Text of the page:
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It’s tradition that whenever a friend’s birthday comes along, I always make their favorite dessert for their special day.  For Lis, the chocoholic who vowed to serve only chocolate cake at her future wedding reception despite wishes from vanilla-loving guests, this birthday cake was perfect. This is by far the most favorite chocolate cake among my friends, and it never fails to impress a new mouth. The cake is so satisfyingly moist and chocolately with the addition of freshly brewed coffee and surprisingly has no butter in the batter (although I still had to get you with the ganache). The fruit filling was originally supposed to be raspberry but at $3.50 for a 10oz frozen bag, I opted for frozen strawberries: a fitting second choice at under $2 per 16oz bag (you could really choose any fruit for the filling, but strawberries and raspberries seem to compliment chocolate the most). To satisfy the chocoholic within most of us, it seems only fitting to cover a chocolate cake with ganache, the French’s version of chocolate frosting made with heavy cream. I hope this memorable cake gets the opportunity to make it’s mark at your next celebration.

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It’s Lent!

For all you Catholics out there, you know this  is prime fish fry time… and, of course, the 40 days and 40 nights leading up to Easter. Being raised Catholic, Fridays during Lent meant that we were eating some form of fish: baked, fried, or grilled. To celebrate Ash Wednesday, Aaron and I cooked up some delicious fish tacos with some cool and spicy sauces to accompany it.

fish tacos with avocado sauce and pink chile mayo

With one taste, you’d think you were lying on a beach somewhere warm and tropical, enjoying a Corona underneath a palm tree, and watching the waves come in…

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When I think of fruit, I picture juicy red strawberries. In January, you can imagine my horror at the grocery store when I discovered that a pint of strawberries can cost up to 4 dollars. Even though it’s the dead of winter, there still is plenty of fresh fruit in season such as pears or a variety of citrus like beautiful blood oranges, grapefruit, and clementines. I found two recipes and couldn’t choose between them, so here are two dessert preparations of winter pears.

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Close your eyes and picture this: a cold winter day full of sweet snowflakes one minute and freezing rain the next(which just so happens to be today, not so unusual weather for Missouri) and all you really want to do is whip up something for a satisfying dessert after dinner. Something to warm you up from the inside out.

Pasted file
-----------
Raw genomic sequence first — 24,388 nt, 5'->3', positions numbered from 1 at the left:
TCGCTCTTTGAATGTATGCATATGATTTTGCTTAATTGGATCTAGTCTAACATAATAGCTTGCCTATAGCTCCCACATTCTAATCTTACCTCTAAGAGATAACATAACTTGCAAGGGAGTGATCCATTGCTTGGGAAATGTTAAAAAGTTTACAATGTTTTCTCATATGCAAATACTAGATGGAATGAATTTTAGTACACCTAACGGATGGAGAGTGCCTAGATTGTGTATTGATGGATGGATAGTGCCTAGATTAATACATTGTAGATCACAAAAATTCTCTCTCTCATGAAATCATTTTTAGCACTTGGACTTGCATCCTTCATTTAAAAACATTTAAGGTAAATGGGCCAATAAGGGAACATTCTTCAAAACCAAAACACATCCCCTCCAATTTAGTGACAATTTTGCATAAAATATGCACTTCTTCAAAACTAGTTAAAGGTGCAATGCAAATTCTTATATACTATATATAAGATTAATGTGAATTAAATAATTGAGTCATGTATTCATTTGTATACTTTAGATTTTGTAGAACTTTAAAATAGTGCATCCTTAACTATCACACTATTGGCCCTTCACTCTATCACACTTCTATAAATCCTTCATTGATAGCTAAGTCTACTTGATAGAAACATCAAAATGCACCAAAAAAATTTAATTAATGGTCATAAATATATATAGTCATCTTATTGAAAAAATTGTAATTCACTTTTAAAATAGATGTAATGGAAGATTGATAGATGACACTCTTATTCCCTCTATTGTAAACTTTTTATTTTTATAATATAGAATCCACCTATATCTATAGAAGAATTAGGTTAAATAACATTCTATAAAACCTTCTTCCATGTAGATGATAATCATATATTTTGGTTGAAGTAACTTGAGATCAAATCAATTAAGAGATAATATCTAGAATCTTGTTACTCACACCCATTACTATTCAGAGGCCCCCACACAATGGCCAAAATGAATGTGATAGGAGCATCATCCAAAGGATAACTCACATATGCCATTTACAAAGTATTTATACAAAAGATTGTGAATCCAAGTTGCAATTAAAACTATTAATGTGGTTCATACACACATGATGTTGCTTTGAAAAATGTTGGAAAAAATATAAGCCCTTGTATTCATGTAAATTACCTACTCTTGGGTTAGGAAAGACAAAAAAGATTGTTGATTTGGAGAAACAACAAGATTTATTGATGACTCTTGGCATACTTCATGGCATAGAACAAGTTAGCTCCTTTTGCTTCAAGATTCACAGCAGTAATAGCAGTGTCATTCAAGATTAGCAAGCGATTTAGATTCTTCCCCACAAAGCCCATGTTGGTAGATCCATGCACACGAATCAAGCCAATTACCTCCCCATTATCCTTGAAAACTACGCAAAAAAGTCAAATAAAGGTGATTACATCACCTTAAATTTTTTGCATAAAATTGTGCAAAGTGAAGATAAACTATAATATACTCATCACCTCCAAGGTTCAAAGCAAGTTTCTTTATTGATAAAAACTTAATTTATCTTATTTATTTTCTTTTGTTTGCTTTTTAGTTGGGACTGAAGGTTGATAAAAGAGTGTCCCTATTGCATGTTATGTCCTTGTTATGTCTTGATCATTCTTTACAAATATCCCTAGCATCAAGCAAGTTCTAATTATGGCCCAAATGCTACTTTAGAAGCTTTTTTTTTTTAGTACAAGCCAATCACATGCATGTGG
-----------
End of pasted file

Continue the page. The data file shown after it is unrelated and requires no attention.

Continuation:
I know what you’re thinking… Soufflé? In the famous words of my fabulously sarcastic father when confronted with foreign fare (usually green and leafy), “What’s this sh*t?”

the finished product: surprisingly, the banana adds a really moist texture you'd expect from a rich soufflé without all the fat. you have to try it to believe it.

Well, folks it just so happens to be the most delicious, airy, creamiest, richest (shall we go on?), satisfying dessert. Did I mention it’s GOOD for you too? Yeah, you heard me. When you’re one of the million people on a health kick for your New Years resolution, make that one of thousands of Mizzou students hogging up every inch of exercise space at the rec center, you can have your dessert and eat it too. Without the guilt!

Have you joined the soufflé bandwagon yet?

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the idea

I've always been a lover of food: it's capability to comfort the hard days, to encourage imagination and messiness in a world of order, to explore different cultures through cuisine, and to weave the invisible thread that brings people together around the table.

I started this blog for myself.

As a college student, cooking became a way to release the stress of impending finals, to be creative when I felt unoriginal, and to breathe life into my sometimes discouraged self.

Each week I'll post a new dish, masterpiece or fiasco, to keep record of my continuing education in food and life.

the student: a foodie who loves to learn

Kimberly Aumer